Just another day like no other

Each day I am growing more accustomed to the unexpected. Last minute schedule changes, unannounced visitors, and random tasks assigned at seemingly inappropriate times are all status quo here in Thailand. While it was surprising (and at times frustrating) at first, I am becoming more comfortable with this aspect of Thai culture and usually find myself responding “sure, why not” to the aforementioned circumstances.

Today for instance, was yet another day of unexpected events. I woke up early to practice yoga and make coffee before a skype date and I ran out the door just after 8:00am (late as usual…some things never change). I waited about 10 minutes for Pi Tuk (my fellow English teacher) who was also late. She finally pulled up in her husband’s truck (the battery in her car died, explaining the tardiness) and before I could climb in she handed me three plastic bags of student uniforms for me to run to the tailor down the road for embroidering. I repeated the phrase she told me over and over in my head as I walked them up to the shopkeeper so I didn’t mess up the order (it would be horrible to have to edit all the embroidery…).

After dropping off the clothing I jumped into the truck and we were on our way-or so I thought. When we took a right turn away from the school instead of a left, Pi Tuk explained that she needed to get her hair dried. I glanced at her damp hair, considered inquiring about my 9:00am class, but changed my mind and said “oh, okay.” She pulled up to a barber’s shop and we chatted briefly with a woman outside. Pi Tuk said something about rice noodles-perhaps the woman we were speaking with was making them? Then we sat down inside the barber’s shop (which smelled like wet dog) and Pi Tuk started plucking gray hairs from her head since the stylist wasn’t there yet. I know this because she actually showed them to me before throwing them out the window. By this time it was approaching 8:30 so we went back to the truck and started driving away, just as the stylist was arriving. Pi Tuk was about to park the truck again when I mentioned I needed to print some materials before my class, and we departed for school.

Two minutes into the ride Pi Tuk told me matter-of-factly that all my classes would be shifted to the morning (taking away my prep-time) since she had to go into Nakhon Phanom right after lunch to fix her car. “Oh, okay” was my response, but my thoughts were “Half-day on a Friday? Yes!” then “No prep time? Yikes!” Once I got to school, though, things were fine. I was able to print the materials I needed for all three classes and had great lessons. The highlight of the day was teaching the students how to play bingo and watching their faces light up when they got to shout it out loud.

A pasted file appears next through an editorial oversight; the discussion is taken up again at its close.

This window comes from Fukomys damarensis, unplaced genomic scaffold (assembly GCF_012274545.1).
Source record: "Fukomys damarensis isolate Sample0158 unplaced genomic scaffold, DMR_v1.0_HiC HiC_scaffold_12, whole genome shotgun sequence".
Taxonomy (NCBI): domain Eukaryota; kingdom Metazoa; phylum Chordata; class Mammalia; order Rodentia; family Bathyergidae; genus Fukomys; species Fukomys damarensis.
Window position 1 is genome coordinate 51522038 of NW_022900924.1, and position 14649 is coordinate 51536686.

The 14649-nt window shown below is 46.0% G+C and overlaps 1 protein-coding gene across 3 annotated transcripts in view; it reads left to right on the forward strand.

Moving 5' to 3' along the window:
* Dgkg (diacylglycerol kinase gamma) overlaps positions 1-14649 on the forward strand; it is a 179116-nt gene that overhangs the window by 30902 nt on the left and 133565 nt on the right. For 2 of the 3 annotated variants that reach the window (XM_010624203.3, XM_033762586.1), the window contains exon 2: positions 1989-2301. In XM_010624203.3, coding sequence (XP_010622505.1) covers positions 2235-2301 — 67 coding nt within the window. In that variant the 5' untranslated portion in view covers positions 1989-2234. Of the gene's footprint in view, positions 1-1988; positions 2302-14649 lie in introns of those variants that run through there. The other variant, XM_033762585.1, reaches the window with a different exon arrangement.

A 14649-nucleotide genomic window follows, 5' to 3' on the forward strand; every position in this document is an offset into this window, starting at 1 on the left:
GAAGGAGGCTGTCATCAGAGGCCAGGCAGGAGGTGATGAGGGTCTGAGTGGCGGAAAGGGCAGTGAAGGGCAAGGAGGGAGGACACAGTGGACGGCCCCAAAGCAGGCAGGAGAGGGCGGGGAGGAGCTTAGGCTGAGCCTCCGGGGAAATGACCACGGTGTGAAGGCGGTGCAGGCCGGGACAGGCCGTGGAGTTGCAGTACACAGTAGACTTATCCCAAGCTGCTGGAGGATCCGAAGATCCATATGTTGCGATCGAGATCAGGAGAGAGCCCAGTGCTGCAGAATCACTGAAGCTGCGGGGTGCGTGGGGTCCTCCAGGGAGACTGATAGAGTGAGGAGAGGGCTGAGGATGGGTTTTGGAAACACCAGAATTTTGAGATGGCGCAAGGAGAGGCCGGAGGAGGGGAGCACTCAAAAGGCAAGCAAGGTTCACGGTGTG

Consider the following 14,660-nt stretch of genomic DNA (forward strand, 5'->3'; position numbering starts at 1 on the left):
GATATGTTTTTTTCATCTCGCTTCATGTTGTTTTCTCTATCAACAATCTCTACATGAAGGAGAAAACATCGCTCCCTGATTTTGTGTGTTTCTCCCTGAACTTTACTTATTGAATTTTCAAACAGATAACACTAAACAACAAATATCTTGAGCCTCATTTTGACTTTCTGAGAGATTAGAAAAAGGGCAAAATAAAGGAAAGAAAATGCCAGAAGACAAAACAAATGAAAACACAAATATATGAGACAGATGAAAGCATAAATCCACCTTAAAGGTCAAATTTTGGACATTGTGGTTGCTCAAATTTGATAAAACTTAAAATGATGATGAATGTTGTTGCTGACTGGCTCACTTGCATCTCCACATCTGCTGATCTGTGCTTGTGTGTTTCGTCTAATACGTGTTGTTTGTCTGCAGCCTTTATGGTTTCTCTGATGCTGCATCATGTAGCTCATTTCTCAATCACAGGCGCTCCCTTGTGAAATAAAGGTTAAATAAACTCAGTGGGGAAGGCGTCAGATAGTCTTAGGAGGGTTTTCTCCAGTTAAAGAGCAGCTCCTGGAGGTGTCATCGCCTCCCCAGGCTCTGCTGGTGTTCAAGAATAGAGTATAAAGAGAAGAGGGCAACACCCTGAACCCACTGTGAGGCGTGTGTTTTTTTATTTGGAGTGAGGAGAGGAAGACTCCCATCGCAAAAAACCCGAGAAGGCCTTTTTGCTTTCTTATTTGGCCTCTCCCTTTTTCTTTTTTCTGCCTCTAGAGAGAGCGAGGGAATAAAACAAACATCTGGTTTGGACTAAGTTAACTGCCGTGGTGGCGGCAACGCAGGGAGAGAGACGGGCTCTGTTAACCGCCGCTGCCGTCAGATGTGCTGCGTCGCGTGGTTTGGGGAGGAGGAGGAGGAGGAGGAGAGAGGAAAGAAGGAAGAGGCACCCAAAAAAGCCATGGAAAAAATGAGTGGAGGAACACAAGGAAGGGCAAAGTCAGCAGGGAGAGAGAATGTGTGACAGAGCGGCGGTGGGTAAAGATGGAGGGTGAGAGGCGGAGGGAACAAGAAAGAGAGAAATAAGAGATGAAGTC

This afternoon I met Steph for dress rehearsal at the high school. That’s right, dress rehearsal. We are performing a traditional Thai dance tomorrow evening for Father’s Day, or the King’s Birthday. My dancing partner (the one I stand behind and use as a guide in all my moves) was absent so I had to struggle through the steps by memory. It took a while to get used to the dress and jewelry we have to wear; we are going to be decked out in gold-chained belts, choker necklaces and arm cuffs, not to mention tiaras! My outfit is super-tight too since most Thais are tiny so I hope I don’t pass out tomorrow!

After practice as we pulled up to our house on bikes, I heard Steph exclaim “Is that our dinner?” and sure enough, there was dinner, hanging from a nail off the front of our house. Without a second thought I grabbed it, unlocked the door, and we sat down to a meal that was only interrupted twice by the neighbor’s dog Cha-Daam, eager to see us after a long day. Like I said, just another day.


7 responses to “Just another day like no other

  • John Sweet

    Mi Pin Li is a way of life in Thailand. No one is on time! I think being on time in Thailand is almost (but not quite) considered offensive! LOL As far as the dancing; Thai’s LOVE to watch Farangs attempt Issan tribal dances because we look like a bunch of stumbling elephants! They won’t laugh at us, but they sure enjoy the show! On a more serious note, when I have been doing the dances in the past its obvious they are very old “tales in movement” and today some of reasons for certain movements are unknown, but they continue to perform them. At least that is the understanding I came away with because my Lao friend speaks perfect Lao, Thai and English and could not provide the meanings when asking the dancers.

    • Caitlyn

      That is really interesting. I love watching (not doing) the dances. They are beautiful and seem to hold so much meaning. It would be fascinating to learn more about the history of them! Thanks John.

  • Aunt Val

    Good thing you are so skinny! AND that your hair was long enough to do that hair style. I wouldn’t fit in the dress OR be able to do that with my hair! You look beautiful. Now when you come home you get to perform for us during your slide show!

  • kaela

    what was hanging from the nail off the front of the house? cooked food or raw ingredients(perhaps an animal- this is what first came to my mind)to be cooked by you? the dress and hair in your pics is very lovely; wish I could have seen the dance as I am sure it must have been quite entertaining. miss you!

Leave a Reply

Fill in your details below or click an icon to log in:

WordPress.com Logo

You are commenting using your WordPress.com account. Log Out / Change )

Twitter picture

You are commenting using your Twitter account. Log Out / Change )

Facebook photo

You are commenting using your Facebook account. Log Out / Change )

Google+ photo

You are commenting using your Google+ account. Log Out / Change )

Connecting to %s

%d bloggers like this: